Recently, the third book in Myke Cole’s Sacred Throne trilogy, The Killing Light, came out. I decided to reread the entire series from the beginning so I could immerse myself as deep as possible. After doing so, I have some thoughts. THERE WILL BE SPOILERS.
(Disclaimer, I consider Myke to be a friend and a mentor. He has graciously provided me with ARCs for all three novellas in this series, though I also bought copies for myself and others)
I think that one of the cleverest things that Myke did in the world building of this series is that he gave the bad guys a purpose. More than a purpose, Myke made the bad guys hold a function that is integral to ensuring the safety of the world. The Order’s goal, to protect the world from witchcraft and demons, is necessary. The Order’s belief that only THEY can protect the world from demon turns out to be true.
The antagonists of this novel turn out to be the only one’s capable of winning.
And that’s where I think the brilliance of this series is. While I love the examination of leaderships and bigotry and expectations that Myke gives us, to me, the way that Myke is able to show us that an entity can both be necessary, and important, and also fucking evil is something I think that’s underappreciated.
Myke’s background in the military, intel, and law enforcement, no doubt play a role in this. Anyone who has ever worn the uniform knows that it is clothing, and that it doesn’t make one’s actions good or bad. The military is a necessary function to remain sovereign as a country. The military has been used for atrocity. So, too, with intel and law enforcement.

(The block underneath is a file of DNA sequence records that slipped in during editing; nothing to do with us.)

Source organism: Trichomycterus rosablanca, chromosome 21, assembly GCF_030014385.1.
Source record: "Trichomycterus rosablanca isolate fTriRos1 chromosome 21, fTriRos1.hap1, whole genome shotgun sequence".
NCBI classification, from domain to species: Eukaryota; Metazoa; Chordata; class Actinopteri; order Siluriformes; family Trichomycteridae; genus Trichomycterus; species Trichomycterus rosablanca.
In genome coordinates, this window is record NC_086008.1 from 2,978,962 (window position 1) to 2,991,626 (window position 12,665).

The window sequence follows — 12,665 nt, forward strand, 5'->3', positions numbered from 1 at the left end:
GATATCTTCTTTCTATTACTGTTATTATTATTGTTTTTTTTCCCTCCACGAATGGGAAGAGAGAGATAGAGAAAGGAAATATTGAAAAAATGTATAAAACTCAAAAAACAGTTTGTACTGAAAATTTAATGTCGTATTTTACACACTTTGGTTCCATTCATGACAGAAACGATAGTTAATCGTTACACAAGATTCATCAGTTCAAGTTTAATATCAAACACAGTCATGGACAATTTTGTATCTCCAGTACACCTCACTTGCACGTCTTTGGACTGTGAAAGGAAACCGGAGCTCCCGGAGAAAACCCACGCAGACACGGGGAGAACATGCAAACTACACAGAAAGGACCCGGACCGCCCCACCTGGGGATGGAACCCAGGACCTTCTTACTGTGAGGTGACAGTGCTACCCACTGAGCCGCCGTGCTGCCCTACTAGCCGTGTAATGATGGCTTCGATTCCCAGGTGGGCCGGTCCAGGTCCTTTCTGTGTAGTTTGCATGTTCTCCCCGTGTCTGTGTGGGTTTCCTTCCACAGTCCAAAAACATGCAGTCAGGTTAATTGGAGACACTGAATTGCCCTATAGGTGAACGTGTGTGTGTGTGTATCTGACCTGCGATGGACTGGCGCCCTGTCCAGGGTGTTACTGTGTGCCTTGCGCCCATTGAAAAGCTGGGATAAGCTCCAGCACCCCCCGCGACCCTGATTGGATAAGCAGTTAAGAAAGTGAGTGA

Institutions are made up of people. It is the people that determine whether or not an entity is good or evil. The Order, run by caring, humanitarians, would be a force of good in the world. The Order, run by people like Brother Tone, was a plague. The Order is necessary, the power hungry, totalitarian excesses, are not.
Myke and I have talked in the past about Peelian policing , and the idea of “policing (governing) by consent”. I believe that in the Sacred Throne, Myke lays down his vision of the dangers of losing that consent. I believe that Myke clearly spells out the hollowness of power that exists only to cater to power.
Heloise constantly struggles with the mantle of power, and whether or not she can take power, claim power, or be powerful. At every turn her instinct is to serve her people, and as such she constantly rejects the idea that she should be in charge, even while leading. Heloise embodies the principles of servant leadership, of leading from the front, of being accountable to her charges. She gives of her sweat, her blood, her body, in order to do something that she knows needs to be done. Not to take a throne, but to serve her people.
Our institutions were made to serve us. And I think that we’re reaching a point where it’s becoming obvious that some of them are no longer even paying lipservice to that idea. Hopefully, we can deal with the demons that the Killing Light brings us.